Sykes is optimistic. “I think, in terms of technological adoption and evolution longer term, that’s here to stay,” he says. “The use of big data overlaying machine learning, and AI on top of that, will help to produce insights at a faster rate than what we have historically been able to achieve. 

“You can’t just have technology for technology’s sake, you have to be trying to solve a business problem or a problem for society at large.”

Test bed islands

The size and scale of the islands could be key to them leading the way with forward-thinking developments, says Lane. “We are the perfect test bed for innovation. We have small communities over here with a lot of opportunity for diversity. 

“For example, in Sweden and Holland they are trialling the idea of charging roads for electric cars – that’s the kind of thing Guernsey and Jersey could really take value of. We could be a test bed for all sorts of innovations.”

BLDigital_customer king3Svejstrup favours a holistic approach. “It starts with the vision of the Channel Islands being best-in-class in tech and digital. Then we should focus on upskilling but also including digital in the education curriculums, because then you have a really good foundation for the next generation. 

“If the US set out that mission, I’m sure that business would follow and make the necessary investment.”

Advances in digital technology are bringing what might have in the past been considered mind-boggling futuristic concepts closer to reality, and exciting innovations are emerging as a result.

Moss highlights DNA digital storage, the process of encoding and decoding binary data to and from synthesised strands of DNA. 

“It is still in its infancy and very high cost with slow read-right responses at the moment. However, there’s an exponential growth of data being produced on a second-by-second basis. The more digital we get, the more data there’s going to be out there,” he says.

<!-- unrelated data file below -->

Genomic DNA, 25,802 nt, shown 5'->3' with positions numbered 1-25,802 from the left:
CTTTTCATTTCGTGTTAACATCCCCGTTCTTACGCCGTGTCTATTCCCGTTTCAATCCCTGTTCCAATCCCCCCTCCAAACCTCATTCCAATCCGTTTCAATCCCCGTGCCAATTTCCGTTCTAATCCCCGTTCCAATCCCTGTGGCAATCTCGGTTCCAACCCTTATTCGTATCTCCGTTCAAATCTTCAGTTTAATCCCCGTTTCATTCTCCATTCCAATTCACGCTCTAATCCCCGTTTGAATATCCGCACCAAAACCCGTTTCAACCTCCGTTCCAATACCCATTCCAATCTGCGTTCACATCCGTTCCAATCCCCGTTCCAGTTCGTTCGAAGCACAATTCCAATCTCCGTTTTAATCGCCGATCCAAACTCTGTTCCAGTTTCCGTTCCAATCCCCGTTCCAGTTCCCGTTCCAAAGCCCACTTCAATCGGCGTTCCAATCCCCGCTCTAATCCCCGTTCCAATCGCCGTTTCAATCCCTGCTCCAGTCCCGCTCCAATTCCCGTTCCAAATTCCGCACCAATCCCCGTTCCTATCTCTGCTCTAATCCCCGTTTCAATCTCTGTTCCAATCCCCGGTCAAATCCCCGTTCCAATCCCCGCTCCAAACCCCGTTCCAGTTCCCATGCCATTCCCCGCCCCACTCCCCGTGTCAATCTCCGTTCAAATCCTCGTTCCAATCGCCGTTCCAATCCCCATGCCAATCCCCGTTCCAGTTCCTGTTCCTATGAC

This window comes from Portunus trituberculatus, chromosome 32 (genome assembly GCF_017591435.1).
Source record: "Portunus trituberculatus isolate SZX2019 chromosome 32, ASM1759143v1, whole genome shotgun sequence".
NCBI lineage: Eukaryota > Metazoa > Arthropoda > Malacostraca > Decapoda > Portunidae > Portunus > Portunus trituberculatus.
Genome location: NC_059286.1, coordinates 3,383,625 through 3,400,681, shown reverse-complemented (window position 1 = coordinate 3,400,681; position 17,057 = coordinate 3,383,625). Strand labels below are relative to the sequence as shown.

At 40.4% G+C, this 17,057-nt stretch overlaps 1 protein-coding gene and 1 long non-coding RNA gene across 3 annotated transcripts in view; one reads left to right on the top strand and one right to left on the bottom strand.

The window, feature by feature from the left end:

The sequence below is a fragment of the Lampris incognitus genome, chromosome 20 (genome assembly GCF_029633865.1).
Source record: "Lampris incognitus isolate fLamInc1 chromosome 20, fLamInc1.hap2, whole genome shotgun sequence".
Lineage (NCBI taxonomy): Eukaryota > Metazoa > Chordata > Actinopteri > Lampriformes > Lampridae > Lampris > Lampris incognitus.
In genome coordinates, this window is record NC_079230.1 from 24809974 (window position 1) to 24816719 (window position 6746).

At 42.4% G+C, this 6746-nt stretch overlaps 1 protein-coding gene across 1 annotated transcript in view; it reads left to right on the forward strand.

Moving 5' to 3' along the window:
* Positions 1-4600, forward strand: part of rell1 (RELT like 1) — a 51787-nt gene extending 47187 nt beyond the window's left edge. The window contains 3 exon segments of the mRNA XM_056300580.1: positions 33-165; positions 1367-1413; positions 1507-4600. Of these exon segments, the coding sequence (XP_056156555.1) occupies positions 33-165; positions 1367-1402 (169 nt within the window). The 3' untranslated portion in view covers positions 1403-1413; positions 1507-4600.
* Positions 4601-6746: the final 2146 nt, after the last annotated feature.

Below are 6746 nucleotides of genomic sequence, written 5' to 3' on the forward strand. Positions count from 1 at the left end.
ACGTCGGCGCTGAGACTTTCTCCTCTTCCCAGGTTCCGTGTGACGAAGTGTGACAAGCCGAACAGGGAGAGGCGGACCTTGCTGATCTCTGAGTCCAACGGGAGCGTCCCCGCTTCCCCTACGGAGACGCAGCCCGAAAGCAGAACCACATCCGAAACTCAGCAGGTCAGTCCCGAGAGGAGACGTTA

Novel insights

Sykes also sees the potential in data: “Increasingly, data used appropriately will enable us to make novel insights that we hadn’t previously considered or didn’t have the capacity to analyse because the data was so large. I think that’s going to be quite important.”

Lane, too, is enthusiastic about how future business might look. “Technology such as virtual reality and augmented reality is not new and has traditionally been used in the gaming world,” he says, “but it’s coming on in leaps and bounds and I’m seeing more and more use cases for it. 

“There’s a Microsoft proof of concept product known as HoloLens, where you put on some glasses and, for example, you are fixing a car engine or a plane engine and you look at that engine and a diagnostic diagram pops up in your peripheral vision – being able to see live data right in front of you as your hands are in your work.”

The workplace is changing as digitalisation and technology are harnessed to take on some of the heavy lifting – and it is clear that Channel Islands businesses are poised to take full advantage. 

• This feature was first published in the Digital Edition of Businesslife in December 2020